## Unique Factorization of Ideals

Theorem: Let $$I$$ be an ideal of a Dedekind domain $$R$$. Then there exists an ideal $$J$$ with $$I J$$ principal.

Proof: Take any nonzero $$\alpha \in I$$, and let $$J = \{\beta\in R: \beta I\subset (\alpha)\}$$. Then $$J$$ is a nonzero ideal, and we have $$I J \subset (\alpha)$$. We wish to show that this is in fact an equality. We require two lemmas:

Lemma: In a Dedekind domain, every ideal contains the product of prime ideals.

Proof: Suppose not. Then consider the set of ideals that do not contain products of prime ideals. Because a Dedekind domain is Noetherian, this set has a maximal member $$M$$. $$M$$ cannot be prime (it does not contain the product of primes) so there exist $$r,s\in R\setminus M$$ with $$r s \in M$$. Now $$M+(r),M+(s)$$ are strictly bigger than $$M$$ so they contain products of primes, but this implies $$(M+(r))(M+(s))$$ does too. This is a contradiction since this ideal is contained in $$M$$.

Lemma: Let $$A$$ be a proper ideal in a Dedekind domain $$R$$ with field of fractions $$K$$. Then there exists $$\gamma \in K\setminus R$$ with $$\gamma A \subset R$$.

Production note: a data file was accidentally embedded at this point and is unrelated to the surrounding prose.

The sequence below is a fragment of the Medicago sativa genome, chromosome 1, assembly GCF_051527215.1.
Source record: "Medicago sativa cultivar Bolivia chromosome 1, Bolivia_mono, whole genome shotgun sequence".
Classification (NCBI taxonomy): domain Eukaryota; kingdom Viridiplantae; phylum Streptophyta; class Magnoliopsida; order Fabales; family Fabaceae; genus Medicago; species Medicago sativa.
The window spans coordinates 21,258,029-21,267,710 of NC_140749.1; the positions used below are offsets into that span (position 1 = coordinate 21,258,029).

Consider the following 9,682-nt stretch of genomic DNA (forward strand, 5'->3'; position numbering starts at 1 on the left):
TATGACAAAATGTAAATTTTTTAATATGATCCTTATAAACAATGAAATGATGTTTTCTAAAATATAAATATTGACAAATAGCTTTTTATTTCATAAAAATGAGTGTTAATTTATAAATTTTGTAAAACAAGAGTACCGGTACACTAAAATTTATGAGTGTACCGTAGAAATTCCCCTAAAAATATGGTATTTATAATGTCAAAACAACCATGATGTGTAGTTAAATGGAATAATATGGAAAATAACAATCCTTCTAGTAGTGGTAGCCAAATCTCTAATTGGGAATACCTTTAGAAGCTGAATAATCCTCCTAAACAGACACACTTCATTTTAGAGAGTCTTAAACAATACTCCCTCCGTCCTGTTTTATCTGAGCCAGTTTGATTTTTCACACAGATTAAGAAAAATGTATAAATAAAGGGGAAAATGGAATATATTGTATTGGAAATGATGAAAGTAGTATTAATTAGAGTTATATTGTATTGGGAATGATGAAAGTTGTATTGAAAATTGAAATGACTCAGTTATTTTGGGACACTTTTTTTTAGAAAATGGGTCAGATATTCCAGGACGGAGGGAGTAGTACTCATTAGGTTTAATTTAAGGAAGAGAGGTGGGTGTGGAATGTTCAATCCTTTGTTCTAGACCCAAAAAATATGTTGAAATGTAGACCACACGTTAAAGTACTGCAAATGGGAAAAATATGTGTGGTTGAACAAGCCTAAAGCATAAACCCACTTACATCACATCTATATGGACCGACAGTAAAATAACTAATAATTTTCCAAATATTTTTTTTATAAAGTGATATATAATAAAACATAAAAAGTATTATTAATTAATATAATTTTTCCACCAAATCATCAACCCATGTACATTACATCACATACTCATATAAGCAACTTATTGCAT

Proof: Fix any nonzero $$a \in A$$. By the previous lemma the principal ideal $$(a)$$ contains a product of primes, so let $$P_1 P_2 ... P_r \subset (a)$$ where $$r$$ is as small as possible. Every proper ideal is contained in a maximal ideal, and since a maximal ideal is prime, this means $$A \subset P$$ for some prime ideal $$P$$. Then $$P$$ also contains this product of primes. This implies $$P$$ contains some $$P_i$$: if not, then if we take an $$a_i \in P_i \setminus P$$ for all $$i$$ and consider the product $$a_1...a_r$$, then since $$P$$ is prime, it must contain one of the $$a_i$$, which is a contradiction. Relabel so that $$P_1 \subset P$$. But since every prime ideal is maximal, we have $$P = P_1$$. By the minimality of $$r$$, there exists $$b\in(P_2 P_3...P_r) \setminus(a)$$. Then take $$\gamma = b/a \in K\setminus R$$ and we have $$\gamma A \subset R$$.